The Challenge

Many industrial installations and infrastructure require an increased inspection regime due to end-of-life concerns or life extension. Traditionally, this is done with physical inspectors who inspect these assets via rope techniques, scaffolding, cherry pickers, or on foot. Moreover, humans are “limited” and never have the same coherence. Many items to be inspected are in hard-to-reach places, making thermal-graphic inspection difficult or often impossible. Visual inspections often cannot reveal everything. Additionally, costs with traditional techniques are high.

The Solution

With a thermal-graphic camera, the temperature of an object can be mapped, which is not possible with a visual camera.

The Technology

Thermography is a contactless measurement method that maps temperature. This is done with a thermal-graphic camera equipped with an infrared light sensor capable of analyzing wavelengths. The camera provides a thermogram: a visual representation of the present temperatures.

For a thermal inspection, we can use a handheld thermal camera when the asset is easily accessible. For hard-to-reach places, we attach a thermal camera to our drone. From the air, you see different angles, and you have a nice ‘helicopter view.’ These devices always take an accompanying visual photo so that you can clearly see where the damage is found and what might be the cause.

Thermal image of a hotspot in a district heating network. Missing insulation or a leak
is likely the cause.

Furthermore, a thermal inspection depends heavily on various parameters, some of which can strongly influence the result:

  • Emissivity: is a property indicating how much radiation comes from an object and is not reflected. A lower value indicates that a larger portion is reflected, while a high value indicates that a lower portion is reflected.
  • Reflective Temperature: Each material has a different reflectivity. It is logical that shiny materials such as stainless steel tanks cannot be properly inspected.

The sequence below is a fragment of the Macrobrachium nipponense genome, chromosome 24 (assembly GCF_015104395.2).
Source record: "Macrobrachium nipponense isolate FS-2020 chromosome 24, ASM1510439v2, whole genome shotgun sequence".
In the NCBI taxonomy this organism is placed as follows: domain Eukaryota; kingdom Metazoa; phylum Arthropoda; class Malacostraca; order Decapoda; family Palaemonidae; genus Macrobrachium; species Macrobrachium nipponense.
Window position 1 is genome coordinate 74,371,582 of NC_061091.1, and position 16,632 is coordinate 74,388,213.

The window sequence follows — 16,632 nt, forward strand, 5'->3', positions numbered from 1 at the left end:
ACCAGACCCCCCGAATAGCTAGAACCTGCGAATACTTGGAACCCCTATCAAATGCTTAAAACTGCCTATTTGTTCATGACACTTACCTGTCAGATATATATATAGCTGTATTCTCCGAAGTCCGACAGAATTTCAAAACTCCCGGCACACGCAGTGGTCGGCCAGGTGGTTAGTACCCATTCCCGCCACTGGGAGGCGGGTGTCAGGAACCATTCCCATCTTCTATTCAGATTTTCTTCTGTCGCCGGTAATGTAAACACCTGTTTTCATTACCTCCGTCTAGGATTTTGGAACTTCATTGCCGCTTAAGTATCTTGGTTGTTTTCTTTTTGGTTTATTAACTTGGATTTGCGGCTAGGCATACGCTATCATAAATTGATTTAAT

A visual and thermal image side by side. Due to the high reflectivity of the stainless steel
panel, you see the complete reflection of the thermographer.

  • Weather:
    Wind and Rain: In windy or rainy conditions, we cannot fly our drone. When it has recently rained, the asset is also wet, and it dries unevenly. This gives a distorted view  of a thermogram.

    Humidity: The relative humidity in the measurement environment must be low enough to prevent condensation in the air (mist), on the object being measured, on the protective glass, or on the lens of the thermal camera. A fogged lens (or protective glass) can prevent some of the infrared radiation reaching the thermal camera from being received, as the radiation does not fully penetrate the water on the lens.
    Ambient Temperature: Ideally, the temperature contrast should be as high as possible. Therefore, detecting cold leaks is best done on a warm summer day, and heat losses are best detected on a cold winter day.
    Sunlight: sunlight provides a lot of warmth on the sunny side and thus distorts the image. A cloudy day is preferable.
  • Camera Type: Depending on the situation and expectations, various devices can be used. This can range from measuring range to ‘Field of View’ and resolution. Together we determine which camera best meets your expectations.

The Benefits

  • Very accurate visualization of invisible defects
  • Combination of visual and thermal images possible
  • Very coherent data collection makes comparing defects over time much simpler and more insightful
  • Inspection of overall condition, exposed rebar, moisture ingress, crumbling, corrosion

The Use-cases

To capture and interpret these thermal images correctly, it is best to use someone who knows about it. Skyebase has experience with thermal inspections and has trained level 1 thermographers.

A thermal inspection is particularly interesting for:

As a result, a report can be provided with thermal and visual images displayed side by side.